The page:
The most selfless thing you can do right now is be selfish. Other people are not going to save you. You’re going to save yourself: through slow, deliberate action you’re going to feel better. You have too much time to think, and your patterns of thinking are distorted and dysfunctional and will only ever lead you back to the same conclusion: “I am a milk bag who is not good enough”. So disrupt that thinking with some new ideas. “I am good enough”. “I am healing what’s hurting”. “I’m fixing what isn’t working right”. “Where I am now is bad but where I end up will be good”. And you can’t just say it. You have to start acting like you give a damn.
“Do the work, ask for help rather than reassurance, and eventually you’ll be a technicolor badass, a strong and joyful noodle, a glorious and resilient egg”
Because when you act all doubtful and needful and desperate your personality has absolutely no room to grow. You pre-emptively shut yourself down and make yourself the wretched nobody that you’re scared of being. The sad prophecy fulfils itself and you feel like the worst person in any room. To be happy you need to let your personality stretch and run and dance and romp around a cornfield. Maybe you are intense and obsessive and too much for some people. Guess what? Me too. I found myself unbearable for a long time. I asked too much of other people and I burnt bridges doing it. But then I learnt better. I lived a little longer, I ate a tiny quiche, I found out what I loved, I learnt how to provide for myself and I fucking owned the brooding, anxious, noodle-head that I was.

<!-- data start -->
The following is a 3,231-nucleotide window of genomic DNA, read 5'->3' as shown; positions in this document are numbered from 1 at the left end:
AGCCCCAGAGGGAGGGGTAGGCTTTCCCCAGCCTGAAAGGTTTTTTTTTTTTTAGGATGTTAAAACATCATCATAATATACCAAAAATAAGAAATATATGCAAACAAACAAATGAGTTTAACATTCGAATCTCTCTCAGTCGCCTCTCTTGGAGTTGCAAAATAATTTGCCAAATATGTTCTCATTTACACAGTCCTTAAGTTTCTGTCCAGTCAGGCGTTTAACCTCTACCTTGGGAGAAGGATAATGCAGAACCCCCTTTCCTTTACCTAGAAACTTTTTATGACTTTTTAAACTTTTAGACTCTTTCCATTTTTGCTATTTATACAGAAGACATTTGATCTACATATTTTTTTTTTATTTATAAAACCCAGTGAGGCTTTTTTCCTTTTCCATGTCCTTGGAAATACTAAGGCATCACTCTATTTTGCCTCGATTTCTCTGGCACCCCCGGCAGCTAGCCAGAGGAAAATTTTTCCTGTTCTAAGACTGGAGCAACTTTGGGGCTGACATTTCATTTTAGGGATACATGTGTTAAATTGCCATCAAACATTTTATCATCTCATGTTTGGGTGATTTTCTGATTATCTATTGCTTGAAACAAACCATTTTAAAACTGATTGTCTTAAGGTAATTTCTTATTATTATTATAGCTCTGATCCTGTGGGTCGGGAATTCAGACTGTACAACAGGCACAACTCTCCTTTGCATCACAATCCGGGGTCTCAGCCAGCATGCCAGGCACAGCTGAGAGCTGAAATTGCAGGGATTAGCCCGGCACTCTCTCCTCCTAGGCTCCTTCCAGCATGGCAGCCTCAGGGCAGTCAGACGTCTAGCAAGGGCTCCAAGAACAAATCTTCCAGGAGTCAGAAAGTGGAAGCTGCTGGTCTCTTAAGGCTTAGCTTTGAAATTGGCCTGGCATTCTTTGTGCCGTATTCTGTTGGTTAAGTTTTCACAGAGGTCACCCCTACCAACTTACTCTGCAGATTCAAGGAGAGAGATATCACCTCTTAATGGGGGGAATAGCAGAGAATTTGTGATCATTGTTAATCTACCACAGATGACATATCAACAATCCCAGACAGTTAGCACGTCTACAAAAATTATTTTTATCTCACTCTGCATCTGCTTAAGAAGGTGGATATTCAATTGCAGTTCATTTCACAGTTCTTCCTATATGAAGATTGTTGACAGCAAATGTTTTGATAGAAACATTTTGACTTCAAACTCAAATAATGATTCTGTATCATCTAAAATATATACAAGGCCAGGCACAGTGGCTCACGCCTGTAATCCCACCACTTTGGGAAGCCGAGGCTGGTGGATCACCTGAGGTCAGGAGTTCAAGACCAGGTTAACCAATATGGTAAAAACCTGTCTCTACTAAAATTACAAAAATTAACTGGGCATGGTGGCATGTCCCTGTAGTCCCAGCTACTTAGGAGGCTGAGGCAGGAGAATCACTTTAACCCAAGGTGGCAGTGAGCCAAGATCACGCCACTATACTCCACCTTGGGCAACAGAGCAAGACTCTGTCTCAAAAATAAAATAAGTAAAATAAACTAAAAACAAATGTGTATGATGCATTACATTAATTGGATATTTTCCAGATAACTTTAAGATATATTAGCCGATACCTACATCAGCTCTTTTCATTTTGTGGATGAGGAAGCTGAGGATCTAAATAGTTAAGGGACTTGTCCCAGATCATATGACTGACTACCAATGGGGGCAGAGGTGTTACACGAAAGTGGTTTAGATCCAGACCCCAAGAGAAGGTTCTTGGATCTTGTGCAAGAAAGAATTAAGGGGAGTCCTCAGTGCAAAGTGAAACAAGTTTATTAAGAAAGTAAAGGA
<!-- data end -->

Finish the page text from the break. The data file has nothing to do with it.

And you can too.
I want you to get out more. On your own. I want you to go and see a movie or a gig or just for a long walk in a nice part of town. Make this a part of your routine. As you walk list the things that you know about yourself. What do you like doing? What are you objectively good at? What music makes you feel the most alive? What are you afraid of? What do you know you need to work on to be a happier person?
And then you just start doing it. You start digging. You dig for what makes you special. You tear up the years of violent self-shaming and you drag those little jewels up out of the dirt. You’re smart. You’re a good listener. You can make great macaroons. Whatever. You dig them up and you polish them and you commit to taking care of them and looking at them as often as you need to.
You just need to fill your time with doing better things – with learning, with running, with writing, with gardening, with working hard with a therapist if you can. You need to be strict in your interactions with your friends, too. You need to accept that if they didn’t want you there: you wouldn’t be there. If they didn’t like you: they wouldn’t spend time with you.
Ask these questions instead:
What do you like about them? Are they kind? Are they funny? What are they working on? What are they struggling with? Celebrate them. Ask them what’s new. Buy them a delicious health juice and for once don’t talk about your fears. Instead tell them what you’re planning, tell them you’re taking an evening class, or about a movie you went to see the night before.
There’s no great secret. You get busy. You do less harm and more good and you hold yourself accountable. You accept that these are the hard days, the sad days, the days when you don’t want to try. These are the black and white days. Do the work, ask for help rather than reassurance, and eventually you’ll be a technicolor badass, a strong and joyful noodle, a glorious and resilient egg.
So good luck milk-bag. I believe in you.